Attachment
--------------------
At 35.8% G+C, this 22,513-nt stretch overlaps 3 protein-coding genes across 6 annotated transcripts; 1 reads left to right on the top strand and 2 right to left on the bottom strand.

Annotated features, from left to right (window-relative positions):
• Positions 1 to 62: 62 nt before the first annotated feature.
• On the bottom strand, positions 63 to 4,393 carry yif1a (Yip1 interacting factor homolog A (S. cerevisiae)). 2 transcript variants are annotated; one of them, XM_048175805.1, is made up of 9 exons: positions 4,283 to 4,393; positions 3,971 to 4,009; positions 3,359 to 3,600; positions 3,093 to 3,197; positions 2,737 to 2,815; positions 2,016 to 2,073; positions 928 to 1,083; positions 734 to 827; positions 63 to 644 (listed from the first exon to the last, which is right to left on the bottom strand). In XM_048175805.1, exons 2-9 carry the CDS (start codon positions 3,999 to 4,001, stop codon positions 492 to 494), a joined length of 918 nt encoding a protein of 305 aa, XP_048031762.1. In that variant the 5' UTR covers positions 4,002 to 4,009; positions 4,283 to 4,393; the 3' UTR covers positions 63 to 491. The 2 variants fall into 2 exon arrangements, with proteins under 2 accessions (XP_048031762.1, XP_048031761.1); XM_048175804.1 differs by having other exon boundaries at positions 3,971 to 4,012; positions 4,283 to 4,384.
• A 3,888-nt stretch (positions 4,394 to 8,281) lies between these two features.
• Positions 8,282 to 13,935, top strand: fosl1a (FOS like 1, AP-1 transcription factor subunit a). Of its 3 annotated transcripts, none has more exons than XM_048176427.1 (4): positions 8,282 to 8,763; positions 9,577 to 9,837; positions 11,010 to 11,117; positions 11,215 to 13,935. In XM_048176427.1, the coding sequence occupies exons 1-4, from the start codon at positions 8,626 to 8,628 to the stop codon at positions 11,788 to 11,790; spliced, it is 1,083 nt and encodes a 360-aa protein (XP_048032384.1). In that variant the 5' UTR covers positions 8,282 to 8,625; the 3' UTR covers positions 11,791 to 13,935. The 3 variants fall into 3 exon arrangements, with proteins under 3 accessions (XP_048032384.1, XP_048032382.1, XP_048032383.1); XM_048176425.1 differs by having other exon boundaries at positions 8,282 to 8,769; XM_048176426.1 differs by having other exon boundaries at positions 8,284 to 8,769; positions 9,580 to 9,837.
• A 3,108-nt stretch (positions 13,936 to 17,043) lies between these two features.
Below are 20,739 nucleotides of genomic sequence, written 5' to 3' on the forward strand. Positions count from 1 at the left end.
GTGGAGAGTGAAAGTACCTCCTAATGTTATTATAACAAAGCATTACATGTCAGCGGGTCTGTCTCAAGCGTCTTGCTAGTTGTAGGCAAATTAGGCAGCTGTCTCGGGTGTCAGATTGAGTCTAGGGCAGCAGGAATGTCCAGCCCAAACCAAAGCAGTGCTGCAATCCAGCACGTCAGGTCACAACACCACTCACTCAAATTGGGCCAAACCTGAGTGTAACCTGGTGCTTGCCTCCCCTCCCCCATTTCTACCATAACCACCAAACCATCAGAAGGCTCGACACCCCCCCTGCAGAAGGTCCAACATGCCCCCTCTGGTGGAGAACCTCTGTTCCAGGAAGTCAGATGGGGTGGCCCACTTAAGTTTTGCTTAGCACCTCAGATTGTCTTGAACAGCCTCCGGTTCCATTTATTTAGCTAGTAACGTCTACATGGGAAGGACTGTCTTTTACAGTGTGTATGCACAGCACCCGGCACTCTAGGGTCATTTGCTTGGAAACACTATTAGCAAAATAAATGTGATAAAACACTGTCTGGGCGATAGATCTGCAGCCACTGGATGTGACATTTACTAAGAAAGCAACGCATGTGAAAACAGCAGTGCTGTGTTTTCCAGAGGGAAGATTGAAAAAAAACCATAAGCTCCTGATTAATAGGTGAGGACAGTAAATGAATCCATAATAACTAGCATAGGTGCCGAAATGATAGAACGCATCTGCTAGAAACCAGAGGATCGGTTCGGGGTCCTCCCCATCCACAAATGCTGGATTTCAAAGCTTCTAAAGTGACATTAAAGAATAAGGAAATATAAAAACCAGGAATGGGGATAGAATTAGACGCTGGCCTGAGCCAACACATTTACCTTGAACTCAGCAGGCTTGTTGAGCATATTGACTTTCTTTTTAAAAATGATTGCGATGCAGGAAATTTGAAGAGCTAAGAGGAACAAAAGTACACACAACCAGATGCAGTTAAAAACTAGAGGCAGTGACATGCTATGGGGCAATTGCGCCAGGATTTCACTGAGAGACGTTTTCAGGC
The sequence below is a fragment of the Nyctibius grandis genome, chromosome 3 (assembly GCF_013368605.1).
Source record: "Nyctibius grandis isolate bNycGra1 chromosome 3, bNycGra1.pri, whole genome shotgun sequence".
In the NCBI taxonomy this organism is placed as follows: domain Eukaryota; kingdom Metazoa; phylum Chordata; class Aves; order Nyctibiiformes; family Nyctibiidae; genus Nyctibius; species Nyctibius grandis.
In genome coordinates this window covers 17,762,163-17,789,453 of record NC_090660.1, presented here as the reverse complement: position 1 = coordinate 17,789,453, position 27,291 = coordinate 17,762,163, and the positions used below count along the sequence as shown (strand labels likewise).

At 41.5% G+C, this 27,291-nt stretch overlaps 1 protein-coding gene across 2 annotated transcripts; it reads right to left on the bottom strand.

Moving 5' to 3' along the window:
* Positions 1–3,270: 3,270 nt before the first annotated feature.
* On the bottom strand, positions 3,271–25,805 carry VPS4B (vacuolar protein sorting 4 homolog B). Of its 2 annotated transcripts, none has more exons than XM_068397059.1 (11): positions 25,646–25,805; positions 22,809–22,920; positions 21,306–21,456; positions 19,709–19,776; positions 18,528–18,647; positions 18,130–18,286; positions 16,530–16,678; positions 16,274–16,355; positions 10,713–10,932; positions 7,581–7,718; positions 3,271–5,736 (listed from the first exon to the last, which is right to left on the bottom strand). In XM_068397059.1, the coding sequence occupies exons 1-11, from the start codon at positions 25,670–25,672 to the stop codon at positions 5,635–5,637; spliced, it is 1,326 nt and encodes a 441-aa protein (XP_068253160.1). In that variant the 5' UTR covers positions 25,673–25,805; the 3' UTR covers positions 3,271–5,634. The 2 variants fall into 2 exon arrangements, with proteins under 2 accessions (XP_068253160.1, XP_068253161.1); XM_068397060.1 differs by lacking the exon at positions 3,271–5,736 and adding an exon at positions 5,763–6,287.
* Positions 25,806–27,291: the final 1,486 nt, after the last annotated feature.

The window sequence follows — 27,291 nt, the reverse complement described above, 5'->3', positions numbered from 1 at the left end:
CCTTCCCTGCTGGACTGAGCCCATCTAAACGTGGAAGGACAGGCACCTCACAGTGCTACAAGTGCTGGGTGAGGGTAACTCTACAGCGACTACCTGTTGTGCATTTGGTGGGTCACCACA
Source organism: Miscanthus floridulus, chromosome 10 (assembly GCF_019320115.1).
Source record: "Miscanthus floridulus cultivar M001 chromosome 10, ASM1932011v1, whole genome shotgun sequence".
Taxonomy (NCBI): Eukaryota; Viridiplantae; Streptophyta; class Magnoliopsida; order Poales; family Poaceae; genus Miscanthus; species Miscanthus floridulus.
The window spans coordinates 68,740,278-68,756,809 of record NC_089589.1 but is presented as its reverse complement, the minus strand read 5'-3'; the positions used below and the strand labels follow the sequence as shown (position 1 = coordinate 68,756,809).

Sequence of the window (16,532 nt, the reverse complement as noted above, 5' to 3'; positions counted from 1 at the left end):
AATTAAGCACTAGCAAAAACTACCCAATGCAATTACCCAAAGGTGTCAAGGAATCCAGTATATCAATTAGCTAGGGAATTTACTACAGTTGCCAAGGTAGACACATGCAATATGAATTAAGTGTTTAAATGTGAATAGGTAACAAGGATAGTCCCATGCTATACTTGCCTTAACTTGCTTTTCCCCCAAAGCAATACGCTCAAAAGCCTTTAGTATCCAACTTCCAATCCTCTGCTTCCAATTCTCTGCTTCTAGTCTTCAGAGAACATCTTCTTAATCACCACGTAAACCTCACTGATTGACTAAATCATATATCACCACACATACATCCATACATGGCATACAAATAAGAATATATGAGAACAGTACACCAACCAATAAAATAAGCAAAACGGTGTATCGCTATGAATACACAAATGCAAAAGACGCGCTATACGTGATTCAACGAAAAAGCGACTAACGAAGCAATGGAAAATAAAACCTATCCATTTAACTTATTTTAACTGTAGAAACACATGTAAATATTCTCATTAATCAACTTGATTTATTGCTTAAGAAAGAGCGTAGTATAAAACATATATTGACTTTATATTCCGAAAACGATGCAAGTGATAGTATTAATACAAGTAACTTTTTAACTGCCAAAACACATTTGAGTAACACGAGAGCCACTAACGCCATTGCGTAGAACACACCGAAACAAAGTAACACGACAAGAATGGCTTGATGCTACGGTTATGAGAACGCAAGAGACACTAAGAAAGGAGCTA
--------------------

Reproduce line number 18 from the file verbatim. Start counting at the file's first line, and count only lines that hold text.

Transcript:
* Positions 25,806–27,291: the final 1,486 nt, after the last annotated feature.